"Now, presumably, there was a ballroom in Vienna in the late 1920s or '30s that looked and seemed as if it ― filled with the music and art and literature and the science that was emerging ― would continue into perpetuity.
"And then," President Obama said, "60 million people died. And the entire world was plunged into chaos."
The warnings have been there all along. I wrote of this in 2005, quoting Mayer and going off on Bush and the PATRIOT Act as the prequel to fascism.
But how do we know? Is there a sudden proclamation by the Leader that the nation is now "officially fascist"?
Back to Mayer's German friend in 1954:
"But of course this isn't the way it happens. In between come all the hundreds of little steps, some of them imperceptible, each of them preparing you not to be shocked by the next. Step C is not so much worse than Step B, and, if you did not make a stand at Step B, why should you at Step C? And so on to Step D.
"And one day, too late, your principles, if you were ever sensible of them, all rush in upon you. The burden of self-deception has grown too heavy, and some minor incident, in my case my little boy, hardly more than a baby, saying 'Jew swine,' collapses it all at once, and you see that everything, everything, has changed and changed completely under your nose."
I thought about this quote yesterday when a caller to my radio/TV show told the story of his very progressive son who moved to Tennessee and married a local woman; now he's a complete Trump-humper who uses the N-word at the slightest provocation and rails about Jews and communists. He obsessively watches Fox "News" and listens to right wing radio.
America is changing as you read these words. In this fall's election many of us will no longer be able to know if our voices, our attempts to vote, will actually decide who leads our nation.
Five Republicans on the Supreme Court ruled in 2018 that you can be purged from the voting rolls on a whim. In most states Republicans can take over electoral precincts, install their people (as we just learned they are doing right now) and run them under whatever rules they want.
Already, when the GOP inflicts 10-hour lines to vote on a state's people, for example, you go to jail if you bring them water. If you make a mistake on your voting registration or ballot they can choose to send you to prison for five years or more.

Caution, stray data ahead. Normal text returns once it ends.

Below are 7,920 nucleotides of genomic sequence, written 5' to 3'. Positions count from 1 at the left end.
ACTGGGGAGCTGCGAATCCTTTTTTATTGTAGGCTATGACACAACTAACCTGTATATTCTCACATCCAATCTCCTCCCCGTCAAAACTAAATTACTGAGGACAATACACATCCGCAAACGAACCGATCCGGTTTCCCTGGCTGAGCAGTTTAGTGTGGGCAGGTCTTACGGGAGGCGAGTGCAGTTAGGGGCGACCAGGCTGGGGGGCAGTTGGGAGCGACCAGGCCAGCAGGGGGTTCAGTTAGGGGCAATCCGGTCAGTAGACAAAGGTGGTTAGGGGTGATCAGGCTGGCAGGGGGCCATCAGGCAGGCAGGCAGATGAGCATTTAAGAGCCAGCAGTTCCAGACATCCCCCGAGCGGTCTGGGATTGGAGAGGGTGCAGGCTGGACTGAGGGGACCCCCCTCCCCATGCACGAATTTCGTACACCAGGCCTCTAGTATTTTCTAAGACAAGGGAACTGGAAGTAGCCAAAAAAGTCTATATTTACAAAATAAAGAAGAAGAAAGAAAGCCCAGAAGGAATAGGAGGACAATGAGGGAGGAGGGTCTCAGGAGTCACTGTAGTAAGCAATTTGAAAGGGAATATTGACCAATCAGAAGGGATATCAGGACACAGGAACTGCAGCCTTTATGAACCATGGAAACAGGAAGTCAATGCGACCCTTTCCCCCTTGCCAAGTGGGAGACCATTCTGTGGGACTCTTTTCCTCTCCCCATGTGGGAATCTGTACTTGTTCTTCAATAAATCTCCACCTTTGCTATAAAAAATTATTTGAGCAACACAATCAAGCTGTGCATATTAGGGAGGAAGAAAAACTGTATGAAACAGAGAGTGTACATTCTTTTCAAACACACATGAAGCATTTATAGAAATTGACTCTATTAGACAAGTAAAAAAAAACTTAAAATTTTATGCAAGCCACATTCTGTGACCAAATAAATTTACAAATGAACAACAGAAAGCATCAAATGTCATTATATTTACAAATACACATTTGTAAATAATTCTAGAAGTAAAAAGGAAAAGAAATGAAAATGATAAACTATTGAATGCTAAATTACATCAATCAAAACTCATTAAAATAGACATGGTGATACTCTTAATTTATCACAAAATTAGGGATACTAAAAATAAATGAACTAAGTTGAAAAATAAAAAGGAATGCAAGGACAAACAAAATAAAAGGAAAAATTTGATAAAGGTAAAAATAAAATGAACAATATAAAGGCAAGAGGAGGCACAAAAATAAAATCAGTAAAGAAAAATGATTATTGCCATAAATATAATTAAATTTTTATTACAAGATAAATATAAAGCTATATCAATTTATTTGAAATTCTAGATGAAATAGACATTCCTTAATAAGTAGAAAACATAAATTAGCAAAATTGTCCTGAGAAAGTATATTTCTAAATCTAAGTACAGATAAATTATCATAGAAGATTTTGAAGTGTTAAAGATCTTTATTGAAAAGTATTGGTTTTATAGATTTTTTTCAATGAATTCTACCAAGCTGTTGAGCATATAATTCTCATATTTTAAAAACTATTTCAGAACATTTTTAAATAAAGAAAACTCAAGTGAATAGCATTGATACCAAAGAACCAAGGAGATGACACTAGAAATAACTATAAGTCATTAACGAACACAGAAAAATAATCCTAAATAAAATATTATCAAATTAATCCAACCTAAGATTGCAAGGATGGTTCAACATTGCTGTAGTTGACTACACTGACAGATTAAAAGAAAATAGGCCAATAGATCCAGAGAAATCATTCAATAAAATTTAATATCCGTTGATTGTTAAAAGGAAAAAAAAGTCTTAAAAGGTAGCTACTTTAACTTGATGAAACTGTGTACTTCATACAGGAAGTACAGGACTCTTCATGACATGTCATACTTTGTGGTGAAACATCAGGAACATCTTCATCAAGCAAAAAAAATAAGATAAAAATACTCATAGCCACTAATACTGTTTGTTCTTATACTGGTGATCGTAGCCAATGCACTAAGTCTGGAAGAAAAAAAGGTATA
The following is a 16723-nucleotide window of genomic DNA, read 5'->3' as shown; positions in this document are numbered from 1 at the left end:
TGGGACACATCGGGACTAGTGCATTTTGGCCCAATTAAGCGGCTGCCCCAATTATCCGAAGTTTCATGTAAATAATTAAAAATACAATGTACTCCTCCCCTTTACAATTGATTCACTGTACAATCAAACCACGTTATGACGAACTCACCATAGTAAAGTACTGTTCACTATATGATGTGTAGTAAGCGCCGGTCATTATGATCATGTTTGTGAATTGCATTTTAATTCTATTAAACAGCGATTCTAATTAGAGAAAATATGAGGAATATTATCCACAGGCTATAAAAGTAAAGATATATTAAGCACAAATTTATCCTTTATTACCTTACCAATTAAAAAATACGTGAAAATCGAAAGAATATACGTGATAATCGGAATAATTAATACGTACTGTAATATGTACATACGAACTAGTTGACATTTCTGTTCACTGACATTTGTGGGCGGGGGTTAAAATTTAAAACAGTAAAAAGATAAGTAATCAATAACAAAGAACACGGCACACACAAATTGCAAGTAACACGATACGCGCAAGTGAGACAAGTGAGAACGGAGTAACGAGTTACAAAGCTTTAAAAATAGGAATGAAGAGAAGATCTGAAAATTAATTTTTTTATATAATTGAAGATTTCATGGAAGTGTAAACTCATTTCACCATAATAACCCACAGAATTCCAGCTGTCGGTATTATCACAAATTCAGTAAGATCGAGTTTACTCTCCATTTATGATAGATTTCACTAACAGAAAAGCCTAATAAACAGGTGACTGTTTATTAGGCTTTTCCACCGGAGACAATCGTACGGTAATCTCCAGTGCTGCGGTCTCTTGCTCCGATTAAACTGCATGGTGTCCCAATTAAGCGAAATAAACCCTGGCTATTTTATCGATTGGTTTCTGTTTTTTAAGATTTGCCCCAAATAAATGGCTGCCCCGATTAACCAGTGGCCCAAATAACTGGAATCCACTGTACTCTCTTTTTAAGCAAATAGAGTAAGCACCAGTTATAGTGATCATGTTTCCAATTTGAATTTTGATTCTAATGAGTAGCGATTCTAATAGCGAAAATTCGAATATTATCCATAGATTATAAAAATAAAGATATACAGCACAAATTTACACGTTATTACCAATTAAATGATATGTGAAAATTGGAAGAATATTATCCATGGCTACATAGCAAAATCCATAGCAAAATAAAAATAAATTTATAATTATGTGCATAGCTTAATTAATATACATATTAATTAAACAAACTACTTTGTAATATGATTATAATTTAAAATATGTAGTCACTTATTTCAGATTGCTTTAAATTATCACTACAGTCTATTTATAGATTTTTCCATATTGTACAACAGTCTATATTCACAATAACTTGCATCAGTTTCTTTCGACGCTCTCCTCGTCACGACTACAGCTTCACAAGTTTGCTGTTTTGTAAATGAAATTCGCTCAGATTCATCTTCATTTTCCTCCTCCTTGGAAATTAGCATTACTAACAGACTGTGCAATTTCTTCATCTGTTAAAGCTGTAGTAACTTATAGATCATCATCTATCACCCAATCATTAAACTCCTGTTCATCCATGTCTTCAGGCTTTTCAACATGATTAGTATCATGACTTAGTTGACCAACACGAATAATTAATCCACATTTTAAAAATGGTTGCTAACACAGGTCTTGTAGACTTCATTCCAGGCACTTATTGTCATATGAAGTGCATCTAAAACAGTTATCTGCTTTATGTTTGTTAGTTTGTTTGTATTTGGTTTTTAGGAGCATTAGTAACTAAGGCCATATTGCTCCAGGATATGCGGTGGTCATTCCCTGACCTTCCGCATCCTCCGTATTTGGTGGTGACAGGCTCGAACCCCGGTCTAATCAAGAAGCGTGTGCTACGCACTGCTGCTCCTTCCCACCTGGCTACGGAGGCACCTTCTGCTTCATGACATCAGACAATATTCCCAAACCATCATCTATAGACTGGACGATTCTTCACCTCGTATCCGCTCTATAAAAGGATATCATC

Somehow, of the many people from both parties who are busted for this, only the Democrats end up going to prison.
And yet everything seems "normal." As Mayer's professor friend told him, when the Leader finally seizes control of all the levers of power from political to economic to spiritual, everything changes but everything also stays the same:
"The world you live in—your nation, your people—is not the world you were in at all. The forms are all there, all untouched, all reassuring, the houses, the shops, the jobs, the mealtimes, the visits, the concerts, the cinema, the holidays.
"But the spirit, which you never noticed because you made the lifelong mistake of identifying it with the forms, is changed.
"Now you live in a world of hate and fear, and the people who hate and fear do not even know it themselves; when everyone is transformed, no one is transformed. Now you live in a system which rules without responsibility even to God."
We're already quite a ways down this road, which is why our democracy has been rated by numerous international groups as being "at risk" or similar designations.
Voter suppression, gerrymandering, the proliferation of phony media selling rightwing propaganda as "news," armed militias on our streets (and the GOP recruiting them for "election monitors") are the visible tip of the proverbial iceberg.
"How is this to be avoided, among ordinary men, even highly educated ordinary men?" Mayer's friend asked rhetorically.
And, without the benefit of a previous and recent and well-remembered fascistic regime to refer to, Mayer had to candidly answer: "Frankly, I do not know."
That was 1954; this is 2022. We now know.
We know how the poisonous hate that animates fascism seeps into a society because we've seen it ourselves in the 4 years of the Trump administration.
We know how easily a government can be toppled and how close we came in 2020: if just five Republicans had not refused to go along with Trump we'd be in this fascist dystopia today.
We can't pretend we don't know what's happening and where it will lead if it's not stopped.
The question is what we will do about it.
This article was first published on The Hartmann Report.
Thom Hartmann is a talk-show host and the author of "The Hidden History of Monopolies: How Big Business Destroyed the American Dream" (2020); "The Hidden History of the Supreme Court and the Betrayal of America" (2019); and more than 25 other books in print.